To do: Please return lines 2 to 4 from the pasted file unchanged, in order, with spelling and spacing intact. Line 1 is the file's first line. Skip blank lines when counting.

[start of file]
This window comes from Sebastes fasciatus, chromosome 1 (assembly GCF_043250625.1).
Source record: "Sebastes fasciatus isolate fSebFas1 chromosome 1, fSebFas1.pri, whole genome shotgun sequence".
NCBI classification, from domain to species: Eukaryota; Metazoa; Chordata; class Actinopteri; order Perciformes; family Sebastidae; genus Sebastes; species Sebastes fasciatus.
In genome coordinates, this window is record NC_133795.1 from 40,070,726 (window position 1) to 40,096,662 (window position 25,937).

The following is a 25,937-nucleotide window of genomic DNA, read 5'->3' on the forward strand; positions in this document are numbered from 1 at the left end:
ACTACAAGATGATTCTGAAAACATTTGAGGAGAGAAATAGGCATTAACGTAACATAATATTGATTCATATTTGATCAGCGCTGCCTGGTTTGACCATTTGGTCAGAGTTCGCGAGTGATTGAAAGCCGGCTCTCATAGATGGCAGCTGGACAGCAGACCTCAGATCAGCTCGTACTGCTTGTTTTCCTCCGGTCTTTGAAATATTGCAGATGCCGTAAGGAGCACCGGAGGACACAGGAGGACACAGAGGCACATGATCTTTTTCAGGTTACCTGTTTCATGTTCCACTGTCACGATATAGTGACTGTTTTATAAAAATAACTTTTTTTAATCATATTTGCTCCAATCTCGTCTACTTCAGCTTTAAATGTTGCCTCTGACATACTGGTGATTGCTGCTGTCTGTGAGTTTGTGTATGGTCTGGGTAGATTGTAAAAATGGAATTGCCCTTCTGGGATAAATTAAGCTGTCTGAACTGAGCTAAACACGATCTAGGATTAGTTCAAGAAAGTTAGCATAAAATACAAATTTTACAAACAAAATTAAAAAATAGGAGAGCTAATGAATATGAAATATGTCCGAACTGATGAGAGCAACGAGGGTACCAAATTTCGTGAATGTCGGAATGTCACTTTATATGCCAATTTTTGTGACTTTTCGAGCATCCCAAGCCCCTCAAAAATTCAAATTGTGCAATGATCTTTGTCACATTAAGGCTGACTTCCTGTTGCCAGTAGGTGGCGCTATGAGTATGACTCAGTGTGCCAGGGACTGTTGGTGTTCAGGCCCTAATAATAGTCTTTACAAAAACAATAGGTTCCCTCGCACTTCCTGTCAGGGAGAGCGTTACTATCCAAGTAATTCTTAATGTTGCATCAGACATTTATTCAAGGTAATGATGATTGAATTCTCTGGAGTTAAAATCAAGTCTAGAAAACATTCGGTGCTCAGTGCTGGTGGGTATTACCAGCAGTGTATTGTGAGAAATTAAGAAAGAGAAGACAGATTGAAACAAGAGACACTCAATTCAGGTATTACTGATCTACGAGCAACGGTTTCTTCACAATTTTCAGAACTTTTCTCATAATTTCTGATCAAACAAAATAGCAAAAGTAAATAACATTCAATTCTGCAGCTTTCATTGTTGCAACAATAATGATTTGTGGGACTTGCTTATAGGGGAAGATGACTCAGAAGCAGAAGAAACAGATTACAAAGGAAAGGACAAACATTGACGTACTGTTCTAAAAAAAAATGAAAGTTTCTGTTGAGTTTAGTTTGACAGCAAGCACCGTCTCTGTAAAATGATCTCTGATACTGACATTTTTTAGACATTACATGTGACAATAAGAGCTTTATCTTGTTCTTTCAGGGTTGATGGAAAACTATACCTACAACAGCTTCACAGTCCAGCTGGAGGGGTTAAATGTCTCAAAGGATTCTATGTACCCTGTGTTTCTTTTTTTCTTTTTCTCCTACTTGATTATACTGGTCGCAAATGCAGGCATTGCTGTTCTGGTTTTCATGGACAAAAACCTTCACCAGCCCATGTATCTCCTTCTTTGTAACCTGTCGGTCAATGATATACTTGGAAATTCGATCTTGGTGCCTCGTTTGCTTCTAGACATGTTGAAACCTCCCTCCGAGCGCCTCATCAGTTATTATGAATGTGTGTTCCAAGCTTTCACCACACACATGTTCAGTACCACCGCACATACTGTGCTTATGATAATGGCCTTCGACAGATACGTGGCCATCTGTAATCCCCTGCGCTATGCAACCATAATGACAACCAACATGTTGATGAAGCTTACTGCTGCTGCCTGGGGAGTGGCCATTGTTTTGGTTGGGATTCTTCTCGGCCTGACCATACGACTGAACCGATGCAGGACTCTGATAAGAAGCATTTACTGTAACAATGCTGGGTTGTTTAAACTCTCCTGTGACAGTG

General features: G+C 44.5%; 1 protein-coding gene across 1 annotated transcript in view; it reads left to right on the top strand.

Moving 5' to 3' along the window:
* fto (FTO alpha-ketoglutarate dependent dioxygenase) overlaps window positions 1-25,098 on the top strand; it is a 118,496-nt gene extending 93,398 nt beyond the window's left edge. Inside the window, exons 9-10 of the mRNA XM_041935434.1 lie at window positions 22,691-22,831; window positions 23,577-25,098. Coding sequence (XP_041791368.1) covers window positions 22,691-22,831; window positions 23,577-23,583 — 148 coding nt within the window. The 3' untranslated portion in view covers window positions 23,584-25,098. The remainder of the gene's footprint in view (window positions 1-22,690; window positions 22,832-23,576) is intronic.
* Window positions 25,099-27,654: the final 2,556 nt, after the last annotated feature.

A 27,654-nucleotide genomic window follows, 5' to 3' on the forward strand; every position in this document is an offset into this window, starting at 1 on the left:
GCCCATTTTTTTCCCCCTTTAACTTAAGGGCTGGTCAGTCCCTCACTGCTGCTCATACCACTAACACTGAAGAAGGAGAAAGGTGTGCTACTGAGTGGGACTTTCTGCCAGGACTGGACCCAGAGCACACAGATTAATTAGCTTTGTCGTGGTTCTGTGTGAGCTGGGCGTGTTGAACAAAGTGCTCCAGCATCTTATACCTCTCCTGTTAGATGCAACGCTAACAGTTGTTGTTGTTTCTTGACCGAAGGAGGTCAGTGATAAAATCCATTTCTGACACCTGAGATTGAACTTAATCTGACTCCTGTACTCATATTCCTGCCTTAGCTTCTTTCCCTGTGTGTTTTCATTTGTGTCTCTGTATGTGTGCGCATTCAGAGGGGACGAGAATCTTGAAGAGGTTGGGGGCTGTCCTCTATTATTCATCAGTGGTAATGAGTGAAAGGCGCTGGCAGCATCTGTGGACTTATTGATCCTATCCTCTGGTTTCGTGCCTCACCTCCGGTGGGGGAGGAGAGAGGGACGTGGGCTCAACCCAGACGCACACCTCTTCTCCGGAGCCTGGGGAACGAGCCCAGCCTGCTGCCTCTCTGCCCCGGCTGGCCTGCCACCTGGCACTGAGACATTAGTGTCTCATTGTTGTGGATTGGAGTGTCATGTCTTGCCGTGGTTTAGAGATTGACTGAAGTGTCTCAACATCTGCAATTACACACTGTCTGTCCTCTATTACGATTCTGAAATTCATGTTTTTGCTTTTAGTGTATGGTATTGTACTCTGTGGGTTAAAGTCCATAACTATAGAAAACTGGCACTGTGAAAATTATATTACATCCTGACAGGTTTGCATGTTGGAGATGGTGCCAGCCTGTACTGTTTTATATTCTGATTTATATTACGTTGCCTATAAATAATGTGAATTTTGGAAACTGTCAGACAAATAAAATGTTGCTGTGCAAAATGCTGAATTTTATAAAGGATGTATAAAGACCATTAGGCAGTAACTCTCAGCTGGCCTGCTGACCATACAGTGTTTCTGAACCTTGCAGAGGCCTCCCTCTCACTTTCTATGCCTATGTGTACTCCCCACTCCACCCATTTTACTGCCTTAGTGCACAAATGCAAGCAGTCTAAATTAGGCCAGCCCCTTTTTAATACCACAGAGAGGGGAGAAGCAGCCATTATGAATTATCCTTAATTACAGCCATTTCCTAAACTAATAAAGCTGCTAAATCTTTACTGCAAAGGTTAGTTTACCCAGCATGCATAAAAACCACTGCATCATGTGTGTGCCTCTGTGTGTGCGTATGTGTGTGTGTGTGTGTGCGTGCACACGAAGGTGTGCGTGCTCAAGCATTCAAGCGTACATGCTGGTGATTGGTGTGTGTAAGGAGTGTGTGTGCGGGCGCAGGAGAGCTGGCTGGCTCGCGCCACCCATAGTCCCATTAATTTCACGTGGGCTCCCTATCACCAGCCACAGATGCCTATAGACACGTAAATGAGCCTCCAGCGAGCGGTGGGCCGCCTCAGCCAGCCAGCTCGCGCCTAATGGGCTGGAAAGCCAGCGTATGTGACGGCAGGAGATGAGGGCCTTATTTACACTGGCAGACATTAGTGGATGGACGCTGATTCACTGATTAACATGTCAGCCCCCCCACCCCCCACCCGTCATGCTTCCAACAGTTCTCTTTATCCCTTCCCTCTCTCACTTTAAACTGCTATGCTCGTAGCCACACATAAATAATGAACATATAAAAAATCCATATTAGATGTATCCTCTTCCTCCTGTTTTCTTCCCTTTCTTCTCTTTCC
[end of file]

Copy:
Source record: "Sebastes fasciatus isolate fSebFas1 chromosome 1, fSebFas1.pri, whole genome shotgun sequence".
NCBI classification, from domain to species: Eukaryota; Metazoa; Chordata; class Actinopteri; order Perciformes; family Sebastidae; genus Sebastes; species Sebastes fasciatus.
In genome coordinates, this window is record NC_133795.1 from 40,070,726 (window position 1) to 40,096,662 (window position 25,937).